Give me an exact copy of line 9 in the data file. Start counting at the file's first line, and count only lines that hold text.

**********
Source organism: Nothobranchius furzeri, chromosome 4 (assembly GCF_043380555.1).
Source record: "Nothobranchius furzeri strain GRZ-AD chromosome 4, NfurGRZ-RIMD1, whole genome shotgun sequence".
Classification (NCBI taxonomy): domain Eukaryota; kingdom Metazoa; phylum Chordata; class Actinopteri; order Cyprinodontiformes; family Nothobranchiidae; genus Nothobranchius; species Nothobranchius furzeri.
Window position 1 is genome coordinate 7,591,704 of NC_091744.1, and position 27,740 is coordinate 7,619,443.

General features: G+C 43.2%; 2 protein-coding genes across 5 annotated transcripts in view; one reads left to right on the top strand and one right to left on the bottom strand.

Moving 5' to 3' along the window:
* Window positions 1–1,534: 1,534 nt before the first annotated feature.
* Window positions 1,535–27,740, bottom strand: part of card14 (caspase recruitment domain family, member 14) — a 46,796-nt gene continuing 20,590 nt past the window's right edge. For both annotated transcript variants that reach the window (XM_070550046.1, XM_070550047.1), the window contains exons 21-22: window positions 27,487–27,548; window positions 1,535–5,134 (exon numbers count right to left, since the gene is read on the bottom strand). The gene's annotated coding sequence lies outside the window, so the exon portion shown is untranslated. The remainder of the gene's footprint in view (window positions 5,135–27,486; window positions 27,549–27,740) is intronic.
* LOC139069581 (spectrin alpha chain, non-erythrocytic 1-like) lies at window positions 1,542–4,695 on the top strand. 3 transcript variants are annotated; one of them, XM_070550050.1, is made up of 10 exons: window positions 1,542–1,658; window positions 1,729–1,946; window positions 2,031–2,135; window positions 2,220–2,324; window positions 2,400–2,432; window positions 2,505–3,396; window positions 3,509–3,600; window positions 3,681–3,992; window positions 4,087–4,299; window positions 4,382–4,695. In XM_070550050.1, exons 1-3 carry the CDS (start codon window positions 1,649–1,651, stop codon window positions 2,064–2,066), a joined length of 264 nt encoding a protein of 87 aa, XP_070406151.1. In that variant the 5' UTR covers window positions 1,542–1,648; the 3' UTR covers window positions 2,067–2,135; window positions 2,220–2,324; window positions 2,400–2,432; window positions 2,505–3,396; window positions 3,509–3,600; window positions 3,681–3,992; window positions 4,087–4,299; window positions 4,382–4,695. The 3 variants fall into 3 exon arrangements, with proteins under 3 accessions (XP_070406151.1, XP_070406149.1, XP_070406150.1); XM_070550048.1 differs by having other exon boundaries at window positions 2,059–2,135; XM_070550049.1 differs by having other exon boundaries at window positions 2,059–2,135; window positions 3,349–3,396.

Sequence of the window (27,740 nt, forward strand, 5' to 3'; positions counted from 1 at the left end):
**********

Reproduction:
* LOC139069581 (spectrin alpha chain, non-erythrocytic 1-like) lies at window positions 1,542–4,695 on the top strand. 3 transcript variants are annotated; one of them, XM_070550050.1, is made up of 10 exons: window positions 1,542–1,658; window positions 1,729–1,946; window positions 2,031–2,135; window positions 2,220–2,324; window positions 2,400–2,432; window positions 2,505–3,396; window positions 3,509–3,600; window positions 3,681–3,992; window positions 4,087–4,299; window positions 4,382–4,695. In XM_070550050.1, exons 1-3 carry the CDS (start codon window positions 1,649–1,651, stop codon window positions 2,064–2,066), a joined length of 264 nt encoding a protein of 87 aa, XP_070406151.1. In that variant the 5' UTR covers window positions 1,542–1,648; the 3' UTR covers window positions 2,067–2,135; window positions 2,220–2,324; window positions 2,400–2,432; window positions 2,505–3,396; window positions 3,509–3,600; window positions 3,681–3,992; window positions 4,087–4,299; window positions 4,382–4,695. The 3 variants fall into 3 exon arrangements, with proteins under 3 accessions (XP_070406151.1, XP_070406149.1, XP_070406150.1); XM_070550048.1 differs by having other exon boundaries at window positions 2,059–2,135; XM_070550049.1 differs by having other exon boundaries at window positions 2,059–2,135; window positions 3,349–3,396.